Looking to Generate Attention? Audio Ads Outperform Visuals.Melissa Paris, Vice President, Sales Research & AnalyticsAug 24, 2023
Attention is a topic that’s been top of mind for agencies and marketers alike for some time now—and over the past few years, it’s really become quite the buzzword. It’s the subject of endless think pieces among the advertising community, and it even spawned its own dedicated research conference.
Until now, attention research has been limited to visual media, relying heavily on techniques like eye-tracking to determine whether consumers’ eyes were literally on the ads they were being exposed to. The beauty of audio ads is that no visual component is needed. They reach listeners right in their ears, allowing them to paint a picture of an ad in their minds. Thanks to years of ad effectiveness studies, we know that audio advertising has a great impact on listeners and successfully drives business results. However, we had not been able to prove that audio ads drive attention in the same way that visual ads can—until now.
Measuring Attention for Audio Ads
We’re happy to report that those days are behind us. We can now confidently prove that audio ads excel at driving attention and brand outcomes—by employing standard attention metrics that have been used to measure other media. For the past five years, dentsu has been leading in the attention space through its Attention Economy offering, which now represents a large database of research across TV, online video, social media, and display ads, allowing dentsu to compare each channel’s impact on key datapoints.
In their latest round of research, dentsu and Lumen Research teamed up with key leaders in the audio industry, including SXM Media, to measure attention in audio formats through consistent methodology and equivalent metrics that have been used for visual media. These groundbreaking, first-to-market studies dove into podcasts, streaming music, and radio environments.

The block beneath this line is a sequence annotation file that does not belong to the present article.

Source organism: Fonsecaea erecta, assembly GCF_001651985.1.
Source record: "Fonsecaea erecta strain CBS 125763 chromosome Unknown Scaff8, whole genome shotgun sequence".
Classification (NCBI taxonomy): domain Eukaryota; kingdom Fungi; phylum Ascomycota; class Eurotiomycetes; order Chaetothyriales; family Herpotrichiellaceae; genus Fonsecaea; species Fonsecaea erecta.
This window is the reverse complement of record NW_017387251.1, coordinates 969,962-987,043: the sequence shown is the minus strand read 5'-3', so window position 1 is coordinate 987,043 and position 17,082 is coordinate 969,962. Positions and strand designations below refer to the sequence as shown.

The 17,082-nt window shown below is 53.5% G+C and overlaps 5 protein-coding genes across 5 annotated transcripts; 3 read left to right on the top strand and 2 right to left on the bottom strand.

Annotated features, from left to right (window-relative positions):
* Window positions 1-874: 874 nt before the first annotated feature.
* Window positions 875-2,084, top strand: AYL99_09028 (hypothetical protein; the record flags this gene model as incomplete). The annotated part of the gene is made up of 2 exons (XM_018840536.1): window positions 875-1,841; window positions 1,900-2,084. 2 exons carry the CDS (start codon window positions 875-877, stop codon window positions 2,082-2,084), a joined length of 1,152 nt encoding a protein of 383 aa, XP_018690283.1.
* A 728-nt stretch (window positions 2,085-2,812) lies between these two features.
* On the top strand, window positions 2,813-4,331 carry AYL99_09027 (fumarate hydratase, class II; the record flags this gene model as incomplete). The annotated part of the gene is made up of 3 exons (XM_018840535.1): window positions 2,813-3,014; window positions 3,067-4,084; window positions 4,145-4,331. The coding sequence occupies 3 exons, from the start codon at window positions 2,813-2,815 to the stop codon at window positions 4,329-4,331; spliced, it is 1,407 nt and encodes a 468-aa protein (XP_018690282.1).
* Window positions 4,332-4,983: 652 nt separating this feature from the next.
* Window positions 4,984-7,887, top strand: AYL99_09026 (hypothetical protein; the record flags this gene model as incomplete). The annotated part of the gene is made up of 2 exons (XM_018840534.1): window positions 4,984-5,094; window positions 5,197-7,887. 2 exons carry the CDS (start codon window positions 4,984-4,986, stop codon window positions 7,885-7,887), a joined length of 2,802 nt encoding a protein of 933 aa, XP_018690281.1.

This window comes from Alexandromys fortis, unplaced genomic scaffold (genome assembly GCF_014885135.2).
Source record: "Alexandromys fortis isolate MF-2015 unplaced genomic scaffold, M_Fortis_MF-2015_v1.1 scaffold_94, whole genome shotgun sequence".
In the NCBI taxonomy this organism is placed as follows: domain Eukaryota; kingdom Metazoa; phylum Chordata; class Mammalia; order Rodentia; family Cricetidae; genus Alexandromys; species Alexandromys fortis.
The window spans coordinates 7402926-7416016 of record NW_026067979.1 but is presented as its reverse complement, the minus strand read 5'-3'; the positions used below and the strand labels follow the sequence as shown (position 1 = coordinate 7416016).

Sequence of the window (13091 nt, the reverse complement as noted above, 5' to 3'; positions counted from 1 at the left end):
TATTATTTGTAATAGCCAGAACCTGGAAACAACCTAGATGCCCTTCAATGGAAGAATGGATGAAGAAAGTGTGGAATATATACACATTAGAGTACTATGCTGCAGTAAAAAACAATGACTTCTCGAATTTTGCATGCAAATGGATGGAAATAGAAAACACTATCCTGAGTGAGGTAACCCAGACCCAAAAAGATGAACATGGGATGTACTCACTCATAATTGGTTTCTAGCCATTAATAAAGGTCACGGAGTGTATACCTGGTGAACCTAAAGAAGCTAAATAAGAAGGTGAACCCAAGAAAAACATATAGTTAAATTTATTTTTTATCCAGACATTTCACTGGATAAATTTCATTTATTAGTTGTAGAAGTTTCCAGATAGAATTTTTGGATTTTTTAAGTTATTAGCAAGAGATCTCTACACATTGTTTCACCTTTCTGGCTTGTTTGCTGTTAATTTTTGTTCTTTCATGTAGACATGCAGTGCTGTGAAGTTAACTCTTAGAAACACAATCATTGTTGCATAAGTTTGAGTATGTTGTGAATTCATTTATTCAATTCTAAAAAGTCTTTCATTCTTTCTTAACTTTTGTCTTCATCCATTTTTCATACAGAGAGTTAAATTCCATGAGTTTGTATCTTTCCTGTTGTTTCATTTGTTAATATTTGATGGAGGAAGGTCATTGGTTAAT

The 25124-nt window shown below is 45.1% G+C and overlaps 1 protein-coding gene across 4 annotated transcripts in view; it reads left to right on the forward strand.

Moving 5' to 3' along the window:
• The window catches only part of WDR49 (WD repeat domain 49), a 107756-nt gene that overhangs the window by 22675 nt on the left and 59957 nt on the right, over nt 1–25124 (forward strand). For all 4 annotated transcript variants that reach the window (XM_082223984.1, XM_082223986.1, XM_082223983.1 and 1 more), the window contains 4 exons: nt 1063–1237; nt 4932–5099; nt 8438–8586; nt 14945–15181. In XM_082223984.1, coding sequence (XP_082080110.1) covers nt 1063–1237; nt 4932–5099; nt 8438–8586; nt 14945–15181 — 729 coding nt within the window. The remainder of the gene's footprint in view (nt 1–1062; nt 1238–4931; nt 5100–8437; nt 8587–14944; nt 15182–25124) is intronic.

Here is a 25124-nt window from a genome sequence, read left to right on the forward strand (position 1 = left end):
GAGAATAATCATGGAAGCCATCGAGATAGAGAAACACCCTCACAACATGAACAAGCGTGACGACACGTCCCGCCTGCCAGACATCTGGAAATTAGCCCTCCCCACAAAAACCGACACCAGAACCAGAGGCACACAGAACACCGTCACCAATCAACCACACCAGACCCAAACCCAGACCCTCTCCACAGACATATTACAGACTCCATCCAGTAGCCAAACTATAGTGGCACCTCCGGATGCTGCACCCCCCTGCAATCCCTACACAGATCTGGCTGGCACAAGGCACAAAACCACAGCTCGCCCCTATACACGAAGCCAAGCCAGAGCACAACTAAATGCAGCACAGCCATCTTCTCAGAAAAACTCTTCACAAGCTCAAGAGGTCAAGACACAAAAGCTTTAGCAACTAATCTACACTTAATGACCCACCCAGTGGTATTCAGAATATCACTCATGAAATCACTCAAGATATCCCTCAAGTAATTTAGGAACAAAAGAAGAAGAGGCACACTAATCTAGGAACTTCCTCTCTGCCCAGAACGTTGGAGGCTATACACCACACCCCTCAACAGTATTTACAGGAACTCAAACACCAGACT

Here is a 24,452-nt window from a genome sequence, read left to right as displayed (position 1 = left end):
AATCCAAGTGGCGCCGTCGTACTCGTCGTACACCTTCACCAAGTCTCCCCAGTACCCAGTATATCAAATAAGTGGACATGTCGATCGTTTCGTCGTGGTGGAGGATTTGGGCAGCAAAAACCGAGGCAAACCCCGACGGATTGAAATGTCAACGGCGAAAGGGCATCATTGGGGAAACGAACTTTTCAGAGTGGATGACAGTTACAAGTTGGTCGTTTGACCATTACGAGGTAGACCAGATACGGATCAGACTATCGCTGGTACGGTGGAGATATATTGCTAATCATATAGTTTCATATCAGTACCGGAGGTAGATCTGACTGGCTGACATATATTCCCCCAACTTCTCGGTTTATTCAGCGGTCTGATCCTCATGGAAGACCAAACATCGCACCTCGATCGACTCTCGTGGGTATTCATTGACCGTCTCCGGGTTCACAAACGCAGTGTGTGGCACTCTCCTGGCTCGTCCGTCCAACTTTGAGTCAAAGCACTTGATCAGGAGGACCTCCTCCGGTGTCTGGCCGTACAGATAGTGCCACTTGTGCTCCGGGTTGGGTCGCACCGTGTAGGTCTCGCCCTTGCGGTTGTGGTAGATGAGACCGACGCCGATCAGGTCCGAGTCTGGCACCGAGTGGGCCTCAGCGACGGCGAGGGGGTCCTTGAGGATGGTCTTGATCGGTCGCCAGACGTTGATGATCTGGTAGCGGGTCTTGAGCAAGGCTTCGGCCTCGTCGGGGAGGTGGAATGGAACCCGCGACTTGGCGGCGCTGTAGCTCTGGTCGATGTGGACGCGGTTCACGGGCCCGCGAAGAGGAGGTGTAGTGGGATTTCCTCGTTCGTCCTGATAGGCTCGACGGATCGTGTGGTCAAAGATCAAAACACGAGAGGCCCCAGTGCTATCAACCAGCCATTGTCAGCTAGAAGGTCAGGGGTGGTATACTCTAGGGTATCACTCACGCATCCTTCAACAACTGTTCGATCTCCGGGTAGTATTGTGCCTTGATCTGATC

Audiences Pay More Attention to Audio Ads
The results speak for themselves—in a nutshell, audio for the win! The studies showed that audio ads excel at generating active attention time and driving brand lifts. Audio ads drove over 10,000 average attentive seconds per 1,000 impressions (or APM)—more than 50% higher than the Attention Economy benchmark across video, TV, social, and display. Podcasts are particularly attention-grabbing, driving the highest APM across audio formats and across the Attention Economy database.
Audio Ads Work Harder for Brands
What does that heightened attention do for a brand? It allows their ads to work harder and produce even stronger results. Looking at brand recall, audio formats garnered an average brand recall of 41%, higher than the 38% benchmark seen across visual ads. Audio ads also drove an average brand choice uplift of 10%, much higher than the 6% benchmark.
Audio Ads Make a Cost-Effective Impact
Not only do audio ads drive both attention and brand lifts, but they do so in a cost-effective way. Looking at The Attention Economy’s measure of efficiency, attention cost per 1,000 impressions (or aCPM), audio formats can be an incredibly effective channel for advertisers to generate attention. For example, podcasts had an aCPM of $2.80, proving to be more cost-efficient than the benchmark of $4.30.
This research is an incredible win for the audio industry, validating years of campaign measurement studies and consumer insights work to unequivocally prove that audio ads are not only effective and impactful, but they are also superior at generating active attention relative to other forms of media. Our hope is that these new proof points will help to close the bafflingly wide gap that still exists between the share of media time that consumers spend with audio (31%) and the share of advertising spend that is devoted to audio (9%).
Are you ready to close the gap in both ad spend and audience attention? Let’s talk about audio.
Study Methodology: Respondents were exposed to listening environments that were similar to the native experiences for each audio format. Listeners were given a choice of content across genres and exposed to standard ad loads that featured messages from a variety of brands across verticals. After listening to an hour of ad-supported podcasts, radio, or streaming music, respondents completed detnsu’s Attention Economy survey, which captured metrics like ad recall and brand choice in comparison to a control group. Based on the survey and passive listening data, Lumen Research was able to model an attention score equivalent to what has been captured for visual media.
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